Derrick Rose doesn’t even play professional football, #TheReturn just gets me all kinds of jacked up. Few athletes are tied to their city like Derrick Rose is to Chicago. Derrick Rose isn’t merely from Chicago; Derrick Rose is Chicago. He grew up there and mastered the city’s unique brand of basketball. He isn’t on a mission to chase records or cement a legacy. He is on a personal crusade to bring an NBA title back to his hometown. Derrick Rose is humble, emotional, and obsessed with the game of basketball – he is the Anti-Lebron in every sense of the word. When Rose eventually walks out of that tunnel to take the floor, it will be one of the most emotionally charged moments the United Center has ever seen.
Defensive Rookie of the Year- Luke Kuechly, Carolina Panthers
The Boston College product may not be posting gaudy statistics, but the Panthers have found stability and a bright future at the all-important middle linebacker position. With Jon Beason placed on IR and doubts rising about whether or not he’ll play another down as a Panther, Kuechly will be thrown into the fire and assume leadership of this reeling Panther’s defense. Closing out games and getting any kind of consistency from Cam Newton remain the biggest issues for Ron Rivera’s squad, but with Kuechly holding down the middle, they’ll have something to build on.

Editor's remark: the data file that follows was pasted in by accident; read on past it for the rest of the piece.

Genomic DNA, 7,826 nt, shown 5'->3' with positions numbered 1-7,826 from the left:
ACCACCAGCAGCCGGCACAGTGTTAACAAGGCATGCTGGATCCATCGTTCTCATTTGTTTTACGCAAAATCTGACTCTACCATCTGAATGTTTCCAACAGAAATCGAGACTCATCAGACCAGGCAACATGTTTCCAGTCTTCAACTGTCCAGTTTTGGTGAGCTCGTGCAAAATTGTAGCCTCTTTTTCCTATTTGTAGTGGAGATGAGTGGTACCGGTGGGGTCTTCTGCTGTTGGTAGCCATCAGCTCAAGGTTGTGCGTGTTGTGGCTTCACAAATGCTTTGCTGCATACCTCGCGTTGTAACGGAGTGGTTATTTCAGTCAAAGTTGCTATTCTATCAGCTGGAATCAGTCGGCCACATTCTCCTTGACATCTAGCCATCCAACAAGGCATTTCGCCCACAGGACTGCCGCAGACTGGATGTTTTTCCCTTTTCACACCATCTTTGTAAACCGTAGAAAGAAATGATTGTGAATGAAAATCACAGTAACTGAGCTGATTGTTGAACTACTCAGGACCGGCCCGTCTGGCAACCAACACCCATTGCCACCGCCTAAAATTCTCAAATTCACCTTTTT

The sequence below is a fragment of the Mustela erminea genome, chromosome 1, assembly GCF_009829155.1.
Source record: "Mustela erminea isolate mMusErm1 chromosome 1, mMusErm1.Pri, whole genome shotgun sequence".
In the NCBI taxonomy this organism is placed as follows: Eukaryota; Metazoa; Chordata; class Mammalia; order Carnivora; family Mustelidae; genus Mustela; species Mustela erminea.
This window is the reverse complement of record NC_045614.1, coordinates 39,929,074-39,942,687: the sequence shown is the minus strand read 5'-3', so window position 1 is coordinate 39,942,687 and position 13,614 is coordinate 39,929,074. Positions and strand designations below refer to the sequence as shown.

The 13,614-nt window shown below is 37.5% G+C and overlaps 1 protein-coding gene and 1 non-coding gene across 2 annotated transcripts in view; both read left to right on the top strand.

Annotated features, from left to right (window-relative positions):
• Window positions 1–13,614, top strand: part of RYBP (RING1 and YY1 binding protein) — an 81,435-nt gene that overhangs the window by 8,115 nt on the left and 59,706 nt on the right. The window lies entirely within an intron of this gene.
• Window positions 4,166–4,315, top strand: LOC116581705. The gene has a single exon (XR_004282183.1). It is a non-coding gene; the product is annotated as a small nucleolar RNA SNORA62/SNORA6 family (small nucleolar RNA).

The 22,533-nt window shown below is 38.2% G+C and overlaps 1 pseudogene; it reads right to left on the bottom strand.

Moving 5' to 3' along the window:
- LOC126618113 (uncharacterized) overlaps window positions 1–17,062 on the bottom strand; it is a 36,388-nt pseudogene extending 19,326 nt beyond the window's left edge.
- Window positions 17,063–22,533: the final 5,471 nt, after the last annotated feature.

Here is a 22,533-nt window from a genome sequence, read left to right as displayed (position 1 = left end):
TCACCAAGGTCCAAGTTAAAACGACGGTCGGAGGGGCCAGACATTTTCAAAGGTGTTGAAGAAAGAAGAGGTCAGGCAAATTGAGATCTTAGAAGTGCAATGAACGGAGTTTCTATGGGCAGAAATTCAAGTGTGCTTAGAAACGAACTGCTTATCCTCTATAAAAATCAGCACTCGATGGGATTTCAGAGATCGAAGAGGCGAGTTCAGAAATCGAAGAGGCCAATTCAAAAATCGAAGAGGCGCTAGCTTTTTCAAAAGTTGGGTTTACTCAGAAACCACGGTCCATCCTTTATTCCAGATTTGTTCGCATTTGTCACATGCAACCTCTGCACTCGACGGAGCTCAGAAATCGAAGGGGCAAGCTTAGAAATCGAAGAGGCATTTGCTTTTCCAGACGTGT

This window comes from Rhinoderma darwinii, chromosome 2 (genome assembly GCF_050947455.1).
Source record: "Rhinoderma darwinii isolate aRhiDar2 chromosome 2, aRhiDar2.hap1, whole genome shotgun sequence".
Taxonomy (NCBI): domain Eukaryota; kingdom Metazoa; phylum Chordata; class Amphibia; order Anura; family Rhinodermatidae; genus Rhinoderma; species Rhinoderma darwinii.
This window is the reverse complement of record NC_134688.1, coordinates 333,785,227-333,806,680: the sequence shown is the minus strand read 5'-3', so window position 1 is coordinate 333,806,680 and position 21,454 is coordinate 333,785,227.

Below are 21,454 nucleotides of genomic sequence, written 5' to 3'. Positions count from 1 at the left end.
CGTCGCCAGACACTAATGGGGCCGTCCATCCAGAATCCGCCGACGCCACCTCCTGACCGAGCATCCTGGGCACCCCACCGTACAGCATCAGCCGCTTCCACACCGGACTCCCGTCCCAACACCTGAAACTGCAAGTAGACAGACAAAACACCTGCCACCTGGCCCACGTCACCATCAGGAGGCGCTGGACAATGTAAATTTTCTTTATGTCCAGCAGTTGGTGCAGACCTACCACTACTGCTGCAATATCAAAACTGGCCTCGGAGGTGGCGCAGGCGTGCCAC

Offensive Rookie of the Year- Doug Martin, Tampa Bay Buccaneers
“Teach Me How to Dougie” Martin straight up disrespected Raider Nation last week. He set a rookie rushing record with 251 yards and four touchdowns. Not a bad way to follow up a monster 135-yard-one-touchdown performance against Minnesota. With so much attention on the 2012 rookie quarterback class, Martin’s 794 yards and eight touchdowns – not to mention a pretty legit nickname – have him barreling into the Rookie of the Year conversation.